This was achieved because the people who produced the grain were placed on the lowest priority for grain distribution meaning that as grain harvest dropped it wasn’t the exports that were dropped or supply to cities it was grain to the peasants that failed to be produced causing massive man made famines in the “breadbasket” of Europe around the area of Ukraine. Stalin made this situation worse by sending out recruits to find and confiscate hidden grain supplies of the peasants for export as they were stealing “socialised” property. Its been estimated that between 1932 – 1934 around five million people died around the Ukraine area from famine, figures are hard to be concrete due to states chosen ignorance to the scale of the famine facing the peasants.
Additionally this mass famine meant that Stalin inadvertently achieved his aim of acquiring the large amounts of labour needed for the new cities as peasants fled from the countryside to the cities to try and find food. A historian described this effect by saying Stalin had acquired a “reservoir of terrified peasants who would supply him with cheap industrial labour” Due to Stalin achieving the aims of his agricultural process Russia could industrialise spectacularly fast with Russian industry rocketing. Coal production increased from 36 million tons in 1928 to 166 million tons in 1940 and Steel production went from 4 million tons in 1928 to 18 million tons in 1940.
However this is only the short term impact of the economic policy in the long term it meant that agriculture in Russia was stagnated and vastly behind those of its other great powers at the time and even at the height of the cold war it was forced to import grain from its great nemesis the U.S.A to be able to feed its own population. Simply collectivisation was a failure as an economic policy it fulfilled its short term aims correctly by giving Stalin control of food supply being able to coerce and control his own people to acquire his industrial aims at a massive human cost. But economic policy isn’t short term and its long term effects were dismal and it servilely weakened the longevity of the industrial economy that Stalin had built upon its shoulders. Often when economic policy fails in such a massive way it suggest that there were alterer motives to the implementation of the policy meaning its weaknesses were over looked.
Stalin knew a policy which was more in line with Marxist ideology would be popular with the grass root supporters of the Bolshevik party, additionally he wanted to achieve the aims of this ideology ensuring that policies focussed on the working class acquiring the needs of them. With collectivisation he achieved those aims and could still balance the negatives of mass human cost and a weaker agricultural system against the benefits he brought as those negatives effected the peasants and not the working class. So the statement that”Stalin’s policy of collectivisation was politically a success but was economically a failure and a human catastrophe” supports the evidence.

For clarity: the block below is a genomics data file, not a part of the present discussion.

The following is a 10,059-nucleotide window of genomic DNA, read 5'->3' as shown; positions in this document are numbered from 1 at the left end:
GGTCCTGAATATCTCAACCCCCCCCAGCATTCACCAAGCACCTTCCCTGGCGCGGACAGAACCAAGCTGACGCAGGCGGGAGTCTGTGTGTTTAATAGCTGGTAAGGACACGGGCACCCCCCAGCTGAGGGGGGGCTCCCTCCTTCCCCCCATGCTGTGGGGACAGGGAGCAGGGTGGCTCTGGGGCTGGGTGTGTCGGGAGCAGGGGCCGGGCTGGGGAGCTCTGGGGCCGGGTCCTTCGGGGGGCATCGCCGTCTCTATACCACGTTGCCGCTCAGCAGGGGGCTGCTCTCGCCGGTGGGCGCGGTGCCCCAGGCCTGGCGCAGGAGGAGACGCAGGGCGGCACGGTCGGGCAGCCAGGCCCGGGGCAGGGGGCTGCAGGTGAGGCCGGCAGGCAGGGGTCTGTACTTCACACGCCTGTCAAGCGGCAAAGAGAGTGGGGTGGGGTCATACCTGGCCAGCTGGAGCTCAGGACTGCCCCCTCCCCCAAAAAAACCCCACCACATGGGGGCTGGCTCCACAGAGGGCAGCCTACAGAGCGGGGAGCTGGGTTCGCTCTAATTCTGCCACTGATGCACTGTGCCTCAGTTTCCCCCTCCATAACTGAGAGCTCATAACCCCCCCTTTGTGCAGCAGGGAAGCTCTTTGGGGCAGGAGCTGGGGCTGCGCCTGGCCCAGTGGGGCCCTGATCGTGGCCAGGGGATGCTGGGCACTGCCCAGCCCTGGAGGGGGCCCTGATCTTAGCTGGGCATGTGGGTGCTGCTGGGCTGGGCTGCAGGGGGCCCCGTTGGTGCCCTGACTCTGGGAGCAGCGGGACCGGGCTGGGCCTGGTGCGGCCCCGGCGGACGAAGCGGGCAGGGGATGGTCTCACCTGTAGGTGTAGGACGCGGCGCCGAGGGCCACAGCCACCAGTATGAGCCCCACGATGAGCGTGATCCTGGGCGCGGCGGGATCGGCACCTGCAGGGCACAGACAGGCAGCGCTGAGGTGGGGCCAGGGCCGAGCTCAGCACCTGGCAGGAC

As even though there was vast industrial economic progress it was gained at a too greater cost to the agricultural sector of the economy and it caused there to be a fundamental flaw in the soviet economy. The human cost was and always will have been massive in a system which placed a particular sector of societies needs so far below every other priority and gave them no ability to deal with the crisis themselves as it forced them to depend on the system which had only contempt for them. But the policy meant that Stalin achieved his aims and did provide a massive leap in the standard of living for the majority of Russians and turned Russia into a super power in only ten years which is a political achievement which is miraculous.
This explains why eye witness accounts differ so wildly from “He was the defender of the working people….. a great leader” to “He was not a man…. but a devil”. Reflecting different view points. This divide represents clearly the vast and altering effects that collectivisation had and whether you view it as a success or failure depends on whether you rate vast industrialisation a benefit great enough to justify huge human cost and whether you believe economic success for one segment of society can ever be counted as an overall economic success for a state as a whole.
University/College: University of Chicago
Type of paper: Thesis/Dissertation Chapter
Date: 5 September 2017